The UltraSound Village Festival May 9, 2012
A magical, mysterious, multisensory experience from artist Keren Rosenbaum.
Keren developed an extraordinary event in Demarest, New Jersey. Demarest is a lovely place filled with trees, birds, flowers, an historical train station next to a brook, a town gazebo in a park - a tranquil, harmonious small town in America. A revolution of sound, sight, and touch... a banquet of new excitement, entitled the UltraSound Village Festival occurred on a quiet overcast Saturday afternoon in this town of Demarest. So what happened at the Festival? Just from observation one could see a community brought together... from the town’s marching band, the Fire Department, the Police Department, guest artists from around the world performing all types of new music, an interactive workshop for children designed to explore art, music and sound with their parents and friends with crowds gathering asking many questions. All of these people were volunteers, collaborators and curious guests in this new historical event opening their hearts and minds with trust and joy for new ideas in their beautiful small town.
All of the performers donned the Reflex Ensemble red jumpsuits for the day. There were STOP signs (part of Keren’s score...visit reflexensemble.org for more information) that lined the streets and guided the marching band, led by Keren, in a new experimental parade from the gazebo to the Demarest Train station where the collaborative creative events began. I want to share a short anecdote about the parade here. Keren called the parade, “The March Goes Off” and while watching along with the community, I listened to two gentleman discuss the criteria for what makes a parade correctly done. I found this conversation too intriguing to mind my own business. One gentleman said, and I loosely paraphrase, “A parade must always be in the street, while those that watch are always on the sidewalk. This is just the rule for parades!” The other man replied, “But maybe there is a reason why this parade leaves the street and goes onto the pavement and mixes with the watchers...you know, the parade is called, “The March Goes OFF!” The other man paused, and calmly replied, “Aahhh... now, that makes sense to me. I like this going off idea.” People were talking, thinking and wondering... This was very exciting to me. Conversations like these were all around me.
At the now defunct, renovated station decorated with stunning stained glass windows, the people gathered to hear Keren introduce the beginning of the first event. I was talking to many people that day, instead of just eavesdropping, listening to their thoughts and questions. There were many questions. Why do you all wear the red jumpsuits? Why experimental music in a small town like Demarest? What does this all mean? Please explain all of this to us? What can we learn from this? We never experienced anything like this before. Is sound music? Is noise music? What is music? How can music be interpreted this way? I am having a great time here today as my children are playing and listening but what does this all mean? Is this an art installation? How can we hear more?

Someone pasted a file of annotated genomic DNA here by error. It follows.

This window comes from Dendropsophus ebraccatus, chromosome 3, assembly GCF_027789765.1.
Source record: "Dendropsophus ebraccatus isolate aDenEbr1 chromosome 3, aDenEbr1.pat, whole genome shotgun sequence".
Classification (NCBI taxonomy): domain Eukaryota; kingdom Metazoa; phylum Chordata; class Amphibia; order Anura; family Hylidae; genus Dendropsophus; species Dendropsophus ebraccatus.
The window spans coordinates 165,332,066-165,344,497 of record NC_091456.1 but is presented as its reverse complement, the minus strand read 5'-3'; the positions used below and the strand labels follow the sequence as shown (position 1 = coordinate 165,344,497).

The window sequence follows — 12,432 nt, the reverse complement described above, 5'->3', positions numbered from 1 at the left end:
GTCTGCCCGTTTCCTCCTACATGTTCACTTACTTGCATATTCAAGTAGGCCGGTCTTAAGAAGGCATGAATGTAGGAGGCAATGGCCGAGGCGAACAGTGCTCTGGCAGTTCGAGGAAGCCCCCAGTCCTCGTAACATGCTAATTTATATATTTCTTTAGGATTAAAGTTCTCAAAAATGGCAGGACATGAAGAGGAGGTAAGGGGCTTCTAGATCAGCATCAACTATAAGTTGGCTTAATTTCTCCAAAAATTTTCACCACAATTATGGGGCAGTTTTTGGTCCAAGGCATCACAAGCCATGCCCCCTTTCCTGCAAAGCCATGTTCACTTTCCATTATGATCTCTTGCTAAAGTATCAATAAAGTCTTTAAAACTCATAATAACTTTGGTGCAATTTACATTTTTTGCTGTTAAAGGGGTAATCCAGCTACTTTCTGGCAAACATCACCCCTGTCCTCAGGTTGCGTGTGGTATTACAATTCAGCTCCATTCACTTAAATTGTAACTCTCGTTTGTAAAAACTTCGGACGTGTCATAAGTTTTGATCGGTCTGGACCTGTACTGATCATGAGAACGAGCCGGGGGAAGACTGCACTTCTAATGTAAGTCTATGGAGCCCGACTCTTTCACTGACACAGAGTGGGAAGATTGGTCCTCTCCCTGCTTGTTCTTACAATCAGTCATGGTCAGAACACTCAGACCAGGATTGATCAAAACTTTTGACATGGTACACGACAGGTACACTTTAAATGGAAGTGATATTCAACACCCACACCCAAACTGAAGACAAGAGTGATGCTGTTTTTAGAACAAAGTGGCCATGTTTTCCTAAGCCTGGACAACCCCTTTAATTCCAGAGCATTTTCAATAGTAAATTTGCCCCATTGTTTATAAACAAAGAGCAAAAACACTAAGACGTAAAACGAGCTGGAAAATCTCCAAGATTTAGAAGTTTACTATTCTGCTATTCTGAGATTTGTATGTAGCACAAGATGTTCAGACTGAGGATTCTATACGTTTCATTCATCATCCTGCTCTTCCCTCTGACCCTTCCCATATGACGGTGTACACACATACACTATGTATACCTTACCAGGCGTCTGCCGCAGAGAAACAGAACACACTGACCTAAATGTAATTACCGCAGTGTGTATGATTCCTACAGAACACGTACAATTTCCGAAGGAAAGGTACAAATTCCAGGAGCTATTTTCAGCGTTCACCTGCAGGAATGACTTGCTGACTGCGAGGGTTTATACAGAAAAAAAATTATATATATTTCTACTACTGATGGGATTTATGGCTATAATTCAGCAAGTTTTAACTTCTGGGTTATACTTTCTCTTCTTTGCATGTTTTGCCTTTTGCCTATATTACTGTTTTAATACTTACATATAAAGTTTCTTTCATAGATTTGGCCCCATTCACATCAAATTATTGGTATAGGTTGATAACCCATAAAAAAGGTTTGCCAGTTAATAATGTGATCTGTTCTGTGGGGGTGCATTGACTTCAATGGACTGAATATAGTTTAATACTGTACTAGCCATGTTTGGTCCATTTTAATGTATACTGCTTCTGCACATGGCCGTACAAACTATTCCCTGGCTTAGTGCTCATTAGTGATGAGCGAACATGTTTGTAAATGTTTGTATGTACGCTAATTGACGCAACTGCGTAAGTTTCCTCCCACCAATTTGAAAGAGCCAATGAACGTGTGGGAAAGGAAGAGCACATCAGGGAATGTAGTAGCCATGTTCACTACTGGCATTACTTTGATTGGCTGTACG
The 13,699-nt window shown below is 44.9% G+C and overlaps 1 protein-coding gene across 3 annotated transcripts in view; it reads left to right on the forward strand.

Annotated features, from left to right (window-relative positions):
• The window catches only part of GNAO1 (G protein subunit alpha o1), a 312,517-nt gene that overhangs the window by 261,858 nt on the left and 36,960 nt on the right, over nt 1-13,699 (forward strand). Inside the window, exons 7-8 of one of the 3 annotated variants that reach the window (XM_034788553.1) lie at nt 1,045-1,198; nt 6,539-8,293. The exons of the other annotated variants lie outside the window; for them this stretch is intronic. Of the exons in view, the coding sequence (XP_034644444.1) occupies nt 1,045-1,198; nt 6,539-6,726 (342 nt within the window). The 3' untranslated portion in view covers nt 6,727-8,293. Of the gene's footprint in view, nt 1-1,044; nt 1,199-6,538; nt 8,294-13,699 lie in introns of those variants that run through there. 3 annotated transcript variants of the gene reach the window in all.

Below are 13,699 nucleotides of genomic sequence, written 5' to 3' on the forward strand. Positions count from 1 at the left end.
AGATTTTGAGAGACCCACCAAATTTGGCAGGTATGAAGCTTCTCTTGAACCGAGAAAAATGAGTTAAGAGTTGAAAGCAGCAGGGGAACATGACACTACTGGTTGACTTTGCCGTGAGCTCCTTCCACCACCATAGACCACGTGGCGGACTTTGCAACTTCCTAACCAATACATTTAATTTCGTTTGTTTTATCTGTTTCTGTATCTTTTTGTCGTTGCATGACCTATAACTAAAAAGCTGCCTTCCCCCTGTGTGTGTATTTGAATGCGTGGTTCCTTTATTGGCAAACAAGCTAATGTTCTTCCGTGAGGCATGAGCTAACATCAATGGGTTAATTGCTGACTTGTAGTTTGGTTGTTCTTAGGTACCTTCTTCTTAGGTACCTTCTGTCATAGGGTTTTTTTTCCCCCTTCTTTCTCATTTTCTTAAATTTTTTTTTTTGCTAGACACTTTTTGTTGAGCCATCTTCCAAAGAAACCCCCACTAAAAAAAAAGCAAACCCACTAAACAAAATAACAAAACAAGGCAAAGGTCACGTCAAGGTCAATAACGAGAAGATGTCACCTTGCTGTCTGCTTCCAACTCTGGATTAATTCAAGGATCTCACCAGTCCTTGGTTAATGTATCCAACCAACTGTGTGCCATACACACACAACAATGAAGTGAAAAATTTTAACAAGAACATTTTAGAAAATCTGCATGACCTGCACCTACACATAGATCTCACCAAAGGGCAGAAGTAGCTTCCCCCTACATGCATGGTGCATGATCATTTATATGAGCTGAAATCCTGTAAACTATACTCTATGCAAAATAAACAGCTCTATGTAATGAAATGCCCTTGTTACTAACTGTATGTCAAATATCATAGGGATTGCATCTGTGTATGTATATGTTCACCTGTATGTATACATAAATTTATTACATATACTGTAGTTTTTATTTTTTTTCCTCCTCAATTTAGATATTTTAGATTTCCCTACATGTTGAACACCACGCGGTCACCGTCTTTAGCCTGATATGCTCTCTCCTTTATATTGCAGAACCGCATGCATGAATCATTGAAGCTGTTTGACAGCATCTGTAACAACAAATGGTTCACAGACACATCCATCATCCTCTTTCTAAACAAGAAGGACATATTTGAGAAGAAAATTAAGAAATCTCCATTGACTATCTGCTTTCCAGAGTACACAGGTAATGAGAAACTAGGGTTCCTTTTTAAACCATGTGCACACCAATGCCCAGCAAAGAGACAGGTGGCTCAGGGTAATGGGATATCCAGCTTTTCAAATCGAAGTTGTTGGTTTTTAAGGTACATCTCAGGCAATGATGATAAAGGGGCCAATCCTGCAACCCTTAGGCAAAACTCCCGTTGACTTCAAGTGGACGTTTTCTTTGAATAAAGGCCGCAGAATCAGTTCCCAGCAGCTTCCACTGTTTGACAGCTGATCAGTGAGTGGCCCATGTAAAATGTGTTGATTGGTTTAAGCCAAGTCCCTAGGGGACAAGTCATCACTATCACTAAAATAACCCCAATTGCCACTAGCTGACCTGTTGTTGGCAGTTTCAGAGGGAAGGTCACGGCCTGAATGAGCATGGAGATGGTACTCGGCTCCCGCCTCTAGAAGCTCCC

So many questions unanswered....
I spoke with Keren after the event and told her about the questions. She was happy about the questions. She replied that when people ask questions, they are engaged in the process of a living piece of art. From this event some will be changed forever. I agreed. The purpose of art is to change and to encourage thought in a new way. How can we keep music alive for all people if not to ask questions? We can become set in our thought patterns and assume that we have it all figured out. But it takes courage for the artist to take that risk that will elicit the questions, to stir the thoughts about sound, our environment, our existence and our humanity. To make us think again outside the ubiquitous “box.” Do new ideas in the arts always belong in the so-called appropriate setting for those who are already “in the know”? What if these new concepts were brought forth right down the block from you for your neighbors, schools, parents, and children?
I realized when the event was over, that this experience was one that changed me. During the process, I admit confusion, even fear that this event would not be accepted by the townspeople. But, in the end, they stayed, not for a few minutes but for the entire event, many with questions...and amazing questions.
I have been to many experimental concerts in my life, as this is my field of research, and never have I heard so many questions. Isn’t this the responsibility of an artist to reach out in some way to excite or even incite people enough that they care enough to once again ask questions? I congratulate you Keren for your courage and urge you to continue on. Thank you for your incredible spirit and your continued gifts of generosity through your artistic brilliance!